Willy Russell's "Shirley Valentine" is about a bored, middle-aged, British housewife who takes a journey. The magic of this one-woman show is that, performed by the right actress, it can take the audience on a mini-journey as well.
Loretta Swit's performance at the Morris A. Mechanic Theatre is a bit eccentric, but some of the magic still comes through.
Best known as Maj. Margaret Houlihan on the long-running television series "M*A*S*H," Swit has de-glamorized herself to play Shirley. She wears droopy clothing and a mousy-colored shoulder-length wig and speaks in an accent whose uneven British inflections are occasionally difficult to understand.
The play opens in her kitchen, designed by James Tilton as a small, cut-away room that may be intended to appear confining, but instead looks lost on the Mechanic's stage. Here Shirley Bradshaw (nee Valentine) folds laundry, cooks her husband's dinner of egg and chips, drinks wine, talks to the wall and, at times, directly to us.
Her monologue is filled with impersonations of, among others, her two grown children, her stick-in-the-mud husband and her feminist friend Jane, who is preparing for a two-week Greek vacation and wants the reluctant Shirley to join her.
Swit performs most of this with such abundant energy that she almost seems hyper. This is particularly true of her more fast-paced imitations of women, in which her otherwise low voice tends to become shrill.
Though she repeatedly tells us how dissatisfied she is with her humdrum life, Swit's Shirley is so ebullient that it isn't until the end of the first scene, when she gives a touching -- and uncharacteristically subdued -- account of a reunion with a girlhood acquaintance, that her discontent seems credible.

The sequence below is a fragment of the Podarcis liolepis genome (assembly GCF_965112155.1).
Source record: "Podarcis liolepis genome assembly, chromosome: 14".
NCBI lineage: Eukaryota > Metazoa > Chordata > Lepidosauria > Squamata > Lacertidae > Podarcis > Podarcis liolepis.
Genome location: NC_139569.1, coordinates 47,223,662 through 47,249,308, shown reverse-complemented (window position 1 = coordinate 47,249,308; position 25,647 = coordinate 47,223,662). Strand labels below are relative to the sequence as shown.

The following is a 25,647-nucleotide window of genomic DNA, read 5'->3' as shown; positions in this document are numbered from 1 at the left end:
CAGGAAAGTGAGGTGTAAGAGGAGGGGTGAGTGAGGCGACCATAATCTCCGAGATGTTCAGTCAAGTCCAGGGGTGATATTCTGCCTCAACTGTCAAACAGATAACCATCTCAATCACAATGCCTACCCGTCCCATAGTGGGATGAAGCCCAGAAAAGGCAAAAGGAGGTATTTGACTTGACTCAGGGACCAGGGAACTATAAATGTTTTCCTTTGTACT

After intermission, she is deprived of the first act's housekeeping activities, and the staging -- by director Jeff Lee, uncredited in the program -- becomes fairly static, stifling some of the sense of release Shirley is supposed to feel.
At one time or another, just about everyone longs to pick up and escape the daily grind -- perhaps never to come back. The journey Shirley embarks on, however, is primarily a journey of self-discovery.
Swit's Shirley seems more serene and self-satisfied at the end of the play than at the beginning, but she also seems vulnerable to getting sucked back into her old way of life. Instead of a permanent change, this Shirley seems to have found the respite that comes from a long-overdue vacation.
Where: Morris A. Mechanic Theatre, Hopkins Plaza
When: 8 p.m. Tuesdays through Saturdays; matinees at 2 p.m. Wednesdays and Saturdays and 3 p.m. Sundays. Audio-described performances at 2 p.m. April 29 and 8 p.m. May 2; sign-interpreted performances at 8 p.m. May 3 and 2 p.m. May 6; through May 13
Call: (410) 625-1400; TDD: (410) 625-1407